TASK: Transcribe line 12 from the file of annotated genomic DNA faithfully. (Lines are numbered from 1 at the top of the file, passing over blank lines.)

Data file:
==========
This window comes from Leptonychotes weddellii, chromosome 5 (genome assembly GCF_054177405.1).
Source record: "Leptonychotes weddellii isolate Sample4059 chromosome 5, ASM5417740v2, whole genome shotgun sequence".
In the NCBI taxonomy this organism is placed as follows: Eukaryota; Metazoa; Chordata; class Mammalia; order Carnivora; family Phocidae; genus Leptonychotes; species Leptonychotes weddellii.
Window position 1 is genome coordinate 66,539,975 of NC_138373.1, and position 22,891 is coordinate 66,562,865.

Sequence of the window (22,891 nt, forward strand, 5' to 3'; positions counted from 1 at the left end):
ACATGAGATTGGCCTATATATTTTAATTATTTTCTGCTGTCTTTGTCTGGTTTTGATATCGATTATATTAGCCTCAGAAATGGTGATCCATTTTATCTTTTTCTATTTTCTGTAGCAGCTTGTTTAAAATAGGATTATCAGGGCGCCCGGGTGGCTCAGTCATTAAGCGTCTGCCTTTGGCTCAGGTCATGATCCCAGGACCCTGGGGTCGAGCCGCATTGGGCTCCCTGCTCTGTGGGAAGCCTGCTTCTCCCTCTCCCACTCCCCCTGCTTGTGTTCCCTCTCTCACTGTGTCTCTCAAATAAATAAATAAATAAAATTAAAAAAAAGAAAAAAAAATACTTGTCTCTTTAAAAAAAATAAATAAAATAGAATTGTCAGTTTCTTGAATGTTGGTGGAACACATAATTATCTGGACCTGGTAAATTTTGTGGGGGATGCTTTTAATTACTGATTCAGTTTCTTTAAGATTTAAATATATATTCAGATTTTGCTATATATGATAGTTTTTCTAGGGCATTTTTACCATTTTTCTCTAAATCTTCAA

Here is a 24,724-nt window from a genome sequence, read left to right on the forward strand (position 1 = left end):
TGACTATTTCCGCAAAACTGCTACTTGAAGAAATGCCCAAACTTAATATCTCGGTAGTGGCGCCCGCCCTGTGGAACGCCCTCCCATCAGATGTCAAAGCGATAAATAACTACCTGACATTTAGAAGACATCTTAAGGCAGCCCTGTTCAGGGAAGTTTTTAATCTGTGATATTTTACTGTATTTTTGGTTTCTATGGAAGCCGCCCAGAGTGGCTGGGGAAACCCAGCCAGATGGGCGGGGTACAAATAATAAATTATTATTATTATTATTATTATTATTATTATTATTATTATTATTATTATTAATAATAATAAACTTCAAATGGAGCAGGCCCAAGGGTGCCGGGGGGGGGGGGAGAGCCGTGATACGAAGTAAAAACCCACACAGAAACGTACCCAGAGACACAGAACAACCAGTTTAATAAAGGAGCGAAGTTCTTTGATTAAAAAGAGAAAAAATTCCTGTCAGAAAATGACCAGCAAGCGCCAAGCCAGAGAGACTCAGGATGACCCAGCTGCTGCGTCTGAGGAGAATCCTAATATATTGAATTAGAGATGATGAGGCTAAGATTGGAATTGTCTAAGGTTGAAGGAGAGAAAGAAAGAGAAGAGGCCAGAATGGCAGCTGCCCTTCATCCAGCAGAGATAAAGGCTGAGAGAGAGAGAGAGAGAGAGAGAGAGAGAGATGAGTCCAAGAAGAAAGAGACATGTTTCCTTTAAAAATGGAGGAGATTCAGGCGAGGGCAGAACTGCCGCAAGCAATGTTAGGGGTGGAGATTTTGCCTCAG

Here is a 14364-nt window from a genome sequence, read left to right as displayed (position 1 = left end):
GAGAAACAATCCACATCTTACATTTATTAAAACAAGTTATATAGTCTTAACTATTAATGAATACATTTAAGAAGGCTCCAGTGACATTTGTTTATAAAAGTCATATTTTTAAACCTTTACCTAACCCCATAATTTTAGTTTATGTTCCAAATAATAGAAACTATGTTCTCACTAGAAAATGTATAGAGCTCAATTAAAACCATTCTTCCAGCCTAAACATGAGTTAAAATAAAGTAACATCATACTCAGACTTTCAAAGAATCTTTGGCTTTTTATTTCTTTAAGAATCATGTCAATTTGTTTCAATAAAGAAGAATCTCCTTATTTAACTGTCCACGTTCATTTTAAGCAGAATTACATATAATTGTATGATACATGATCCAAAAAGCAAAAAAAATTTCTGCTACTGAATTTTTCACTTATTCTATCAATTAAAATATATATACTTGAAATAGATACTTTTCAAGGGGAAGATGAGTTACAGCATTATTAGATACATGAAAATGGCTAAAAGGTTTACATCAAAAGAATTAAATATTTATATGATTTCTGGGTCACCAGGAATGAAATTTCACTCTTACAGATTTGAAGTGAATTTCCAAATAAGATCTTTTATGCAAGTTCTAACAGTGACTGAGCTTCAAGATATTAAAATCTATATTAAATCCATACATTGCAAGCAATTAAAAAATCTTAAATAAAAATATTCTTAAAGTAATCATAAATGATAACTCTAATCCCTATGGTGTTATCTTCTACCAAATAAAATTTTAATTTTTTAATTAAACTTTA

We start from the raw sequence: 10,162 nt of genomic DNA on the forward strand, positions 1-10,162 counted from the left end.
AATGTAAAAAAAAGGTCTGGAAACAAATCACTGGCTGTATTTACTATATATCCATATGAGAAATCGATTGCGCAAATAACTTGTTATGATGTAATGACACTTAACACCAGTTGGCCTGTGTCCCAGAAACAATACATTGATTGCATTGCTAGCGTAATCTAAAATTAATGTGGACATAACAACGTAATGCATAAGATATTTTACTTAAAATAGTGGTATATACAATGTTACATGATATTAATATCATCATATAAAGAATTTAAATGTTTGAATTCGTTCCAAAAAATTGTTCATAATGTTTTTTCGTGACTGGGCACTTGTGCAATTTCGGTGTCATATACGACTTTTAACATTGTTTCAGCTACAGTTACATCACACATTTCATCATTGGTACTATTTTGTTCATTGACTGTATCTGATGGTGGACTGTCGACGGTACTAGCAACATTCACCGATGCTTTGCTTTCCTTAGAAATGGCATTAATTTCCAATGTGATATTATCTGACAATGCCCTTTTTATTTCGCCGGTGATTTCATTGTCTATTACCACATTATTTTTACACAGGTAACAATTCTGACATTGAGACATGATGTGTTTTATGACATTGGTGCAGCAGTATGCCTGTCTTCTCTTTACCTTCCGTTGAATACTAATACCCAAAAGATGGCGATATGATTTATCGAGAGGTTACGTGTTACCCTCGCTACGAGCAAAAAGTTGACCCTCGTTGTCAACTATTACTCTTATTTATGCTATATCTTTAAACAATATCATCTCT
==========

AATGTAAAAAAAAGGTCTGGAAACAAATCACTGGCTGTATTTACTATATATCCATATGAGAAATCGATTGCGCAAATAACTTGTTATGATGTAATGACACTTAACACCAGTTGGCCTGTGTCCCAGAAACAATACATTGATTGCATTGCTAGCGTAATCTAAAATTAATGTGGACATAACAACGTAATGCATAAGATATTTTACTTAAAATAGTGGTATATACAATGTTACATGATATTAATATCATCATATAAAGAATTTAAATGTTTGAATTCGTTCCAAAAAATTGTTCATAATGTTTTTTCGTGACTGGGCACTTGTGCAATTTCGGTGTCATATACGACTTTTAACATTGTTTCAGCTACAGTTACATCACACATTTCATCATTGGTACTATTTTGTTCATTGACTGTATCTGATGGTGGACTGTCGACGGTACTAGCAACATTCACCGATGCTTTGCTTTCCTTAGAAATGGCATTAATTTCCAATGTGATATTATCTGACAATGCCCTTTTTATTTCGCCGGTGATTTCATTGTCTATTACCACATTATTTTTACACAGGTAACAATTCTGACATTGAGACATGATGTGTTTTATGACATTGGTGCAGCAGTATGCCTGTCTTCTCTTTACCTTCCGTTGAATACTAATACCCAAAAGATGGCGATATGATTTATCGAGAGGTTACGTGTTACCCTCGCTACGAGCAAAAAGTTGACCCTCGTTGTCAACTATTACTCTTATTTATGCTATATCTTTAAACAATATCATCTCT